I woke up around 7:30 AM on Monday August 24th, checked my phone while lying in bed, and saw that I had lost thousands of dollars in my sleep. Great way to start the week…
I was not alone – few investors escaped “Black Monday” unscathed. The past several months have been full of sudden surges and declines in stock prices, and extreme volatility is apparently the “new normal” for global financial markets. Frequent and dramatic market swings put a high premium on access to real-time data. For securities traders, data processing speed and analytic latency can be the difference between getting burned and getting rich.
The challenge for trading and financial services companies is not only collecting real-time market data, but also making decisions based on that data in real time. Legacy SQL database technology lacked the speed, scale, and concurrency to ingest market data and execute analytical queries simultaneously. This forced companies into buying and/or building complex and specialized systems for analytics. However, as commercially-available database technology has caught up with the speed of financial markets, it is possible to use SQL to build sophisticated applications and analyze real-time financial data.
Simple Quote Generator
While we tend to talk about stocks as having a single, definitive price per share, the reality of securities trading is more complex. Buyers and sellers see different prices, known as bid and ask price, respectively. Public bid and ask prices are actually the best available prices chosen among all bids placed by buyers and all asks offered by sellers.
Beyond getting the best available deal, trading firms have other incentives for tracking best bid and ask prices. For one, the Securities and Exchange Commision requires that brokers always give their customers the best available price, known as National Best Bid and Offer (NBBO).
The script gen.py simulates a distribution of bid and ask quotes for fluctuating stock prices. The model for the generator is very simple and easily modified. The script treats each stock as a random walk. Every iteration begins at a base value, uses a probability distribution function to generate a spread of bids and asks, then randomly fluctuates the stock value. The entire generator is around 100 lines of Python.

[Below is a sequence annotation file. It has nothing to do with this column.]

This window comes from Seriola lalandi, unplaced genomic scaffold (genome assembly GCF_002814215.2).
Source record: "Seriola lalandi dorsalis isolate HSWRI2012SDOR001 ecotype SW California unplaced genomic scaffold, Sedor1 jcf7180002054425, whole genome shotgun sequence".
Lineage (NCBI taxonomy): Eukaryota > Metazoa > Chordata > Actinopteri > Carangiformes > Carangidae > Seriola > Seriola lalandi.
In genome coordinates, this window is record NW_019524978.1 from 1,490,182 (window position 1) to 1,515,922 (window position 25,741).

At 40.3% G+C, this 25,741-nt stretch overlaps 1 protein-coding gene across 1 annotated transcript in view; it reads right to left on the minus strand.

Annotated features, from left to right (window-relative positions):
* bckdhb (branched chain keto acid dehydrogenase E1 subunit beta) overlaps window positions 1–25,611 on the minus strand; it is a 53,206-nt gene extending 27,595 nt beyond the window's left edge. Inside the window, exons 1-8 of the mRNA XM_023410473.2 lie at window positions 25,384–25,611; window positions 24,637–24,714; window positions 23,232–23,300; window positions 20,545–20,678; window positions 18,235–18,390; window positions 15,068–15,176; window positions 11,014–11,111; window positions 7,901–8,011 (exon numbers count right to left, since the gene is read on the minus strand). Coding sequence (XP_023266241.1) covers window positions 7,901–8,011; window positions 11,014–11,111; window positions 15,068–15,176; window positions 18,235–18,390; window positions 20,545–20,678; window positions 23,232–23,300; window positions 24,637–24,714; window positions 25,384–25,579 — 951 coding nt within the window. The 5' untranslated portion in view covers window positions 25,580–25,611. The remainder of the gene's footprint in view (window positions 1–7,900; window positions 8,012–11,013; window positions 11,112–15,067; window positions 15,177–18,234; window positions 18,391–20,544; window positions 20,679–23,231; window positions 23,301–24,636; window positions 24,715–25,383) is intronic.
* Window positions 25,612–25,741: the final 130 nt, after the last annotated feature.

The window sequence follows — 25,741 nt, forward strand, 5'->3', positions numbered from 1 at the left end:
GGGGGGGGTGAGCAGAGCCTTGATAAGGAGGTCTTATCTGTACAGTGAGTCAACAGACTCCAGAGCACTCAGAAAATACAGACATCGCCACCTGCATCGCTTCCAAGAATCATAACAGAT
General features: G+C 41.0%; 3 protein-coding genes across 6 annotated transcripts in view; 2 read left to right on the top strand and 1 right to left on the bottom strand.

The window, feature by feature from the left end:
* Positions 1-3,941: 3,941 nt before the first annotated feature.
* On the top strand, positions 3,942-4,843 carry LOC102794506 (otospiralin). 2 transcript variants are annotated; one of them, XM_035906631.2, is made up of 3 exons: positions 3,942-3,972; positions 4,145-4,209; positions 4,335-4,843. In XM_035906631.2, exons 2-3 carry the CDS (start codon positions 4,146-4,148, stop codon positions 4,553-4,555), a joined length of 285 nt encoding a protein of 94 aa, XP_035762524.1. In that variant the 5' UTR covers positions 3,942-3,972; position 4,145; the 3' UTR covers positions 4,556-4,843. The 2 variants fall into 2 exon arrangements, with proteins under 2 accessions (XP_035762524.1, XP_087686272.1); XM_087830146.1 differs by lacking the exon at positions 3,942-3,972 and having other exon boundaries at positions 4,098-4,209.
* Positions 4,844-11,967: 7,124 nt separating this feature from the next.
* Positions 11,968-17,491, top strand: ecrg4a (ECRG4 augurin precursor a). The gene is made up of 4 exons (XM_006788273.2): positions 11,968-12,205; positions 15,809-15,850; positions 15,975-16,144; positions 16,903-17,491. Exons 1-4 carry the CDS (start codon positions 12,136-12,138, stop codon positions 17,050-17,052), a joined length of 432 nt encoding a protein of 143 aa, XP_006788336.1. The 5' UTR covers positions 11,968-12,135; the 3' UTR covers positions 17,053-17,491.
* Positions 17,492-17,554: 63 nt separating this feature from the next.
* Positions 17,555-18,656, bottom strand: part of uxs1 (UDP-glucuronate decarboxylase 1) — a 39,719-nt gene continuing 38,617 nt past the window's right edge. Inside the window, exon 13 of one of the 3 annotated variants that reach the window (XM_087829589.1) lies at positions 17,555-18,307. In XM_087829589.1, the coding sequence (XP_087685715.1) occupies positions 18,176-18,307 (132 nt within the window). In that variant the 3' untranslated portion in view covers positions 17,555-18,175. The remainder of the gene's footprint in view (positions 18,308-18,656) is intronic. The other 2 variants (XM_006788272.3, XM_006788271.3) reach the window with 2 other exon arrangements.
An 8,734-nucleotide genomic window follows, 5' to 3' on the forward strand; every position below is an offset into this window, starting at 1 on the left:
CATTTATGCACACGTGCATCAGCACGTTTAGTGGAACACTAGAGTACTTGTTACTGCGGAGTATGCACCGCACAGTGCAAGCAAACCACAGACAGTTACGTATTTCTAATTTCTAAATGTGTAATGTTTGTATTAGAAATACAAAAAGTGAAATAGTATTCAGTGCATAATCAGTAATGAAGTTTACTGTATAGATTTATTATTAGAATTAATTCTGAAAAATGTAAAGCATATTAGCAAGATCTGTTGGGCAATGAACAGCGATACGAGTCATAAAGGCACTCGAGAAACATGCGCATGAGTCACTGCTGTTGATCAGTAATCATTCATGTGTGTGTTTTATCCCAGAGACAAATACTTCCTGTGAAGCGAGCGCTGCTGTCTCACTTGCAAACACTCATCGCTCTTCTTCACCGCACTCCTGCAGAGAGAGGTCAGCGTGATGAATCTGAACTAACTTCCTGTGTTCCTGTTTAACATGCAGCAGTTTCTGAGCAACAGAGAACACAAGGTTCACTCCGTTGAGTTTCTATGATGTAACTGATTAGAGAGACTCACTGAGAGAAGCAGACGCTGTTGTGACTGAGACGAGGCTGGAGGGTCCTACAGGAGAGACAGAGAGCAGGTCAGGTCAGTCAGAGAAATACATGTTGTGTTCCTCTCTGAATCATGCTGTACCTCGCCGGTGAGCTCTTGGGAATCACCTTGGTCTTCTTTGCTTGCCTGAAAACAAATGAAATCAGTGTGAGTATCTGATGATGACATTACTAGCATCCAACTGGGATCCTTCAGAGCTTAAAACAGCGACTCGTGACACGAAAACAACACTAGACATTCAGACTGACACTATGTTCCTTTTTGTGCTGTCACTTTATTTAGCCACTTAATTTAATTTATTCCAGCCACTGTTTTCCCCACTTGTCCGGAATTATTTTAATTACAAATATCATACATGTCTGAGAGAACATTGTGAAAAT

Python interpretation is the bottleneck when running on even a small MemSQL cluster. Even still, it achieves high enough throughput for a realistic simulation. As performance bottlenecks go, “the database is faster than the data generator” isn’t such a bad problem.
Bid and Ask prices for BLAH, generated using gen.py
Scale of the Market
The trading volume of the New York Stock Exchange (NYSE) is on the order of a few billion shares per day (most trading days in July saw between three and four billion shares change hands). Many deals are more complex than a straight cash-for-equity swap, and many shares can change hands in a given trade, so the number of trades is lower than the volume of shares traded. Note also that there can be many bid and ask offers that are never accepted, so the number of bid and ask offers is higher than the number of trades that actually occurred. While this information does not tell us precisely how many bid and ask quotes the NYSE processes per day, it gives us some clues as to the order of magnitude.
Running a modest cluster on EC2 (five nodes; one aggregator, four leaves; all nodes m3.2xlarge instances), I could insert 280 to 290K records per second, or about 6.75 billion quotes in a trading day per aggregator.
Resolving Best Bid and Ask with SQL
Data loading is only half the story – with MemSQL, you can run SQL queries while loading huge volumes of data. The task of finding the best bid or ask quote becomes trivial with SQL.
SELECT ticker, ask_price, ask_size, exchange FROM ask_quotes WHERE ticker='BLAH' ORDER BY ask_price ASC, ask_size DESC limit 5; +--------+-----------+----------+----------+ | ticker | ask_price | ask_size | exchange | +--------+-----------+----------+----------+ | BLAH | 4996 | 99 | NASDAQ | | BLAH | 4996 | 98 | FRA | | BLAH | 4996 | 97 | FRA | | BLAH | 4996 | 95 | TYO | | BLAH | 4996 | 95 | FRA | +--------+-----------+----------+----------+ 5 rows in set (0.00 sec)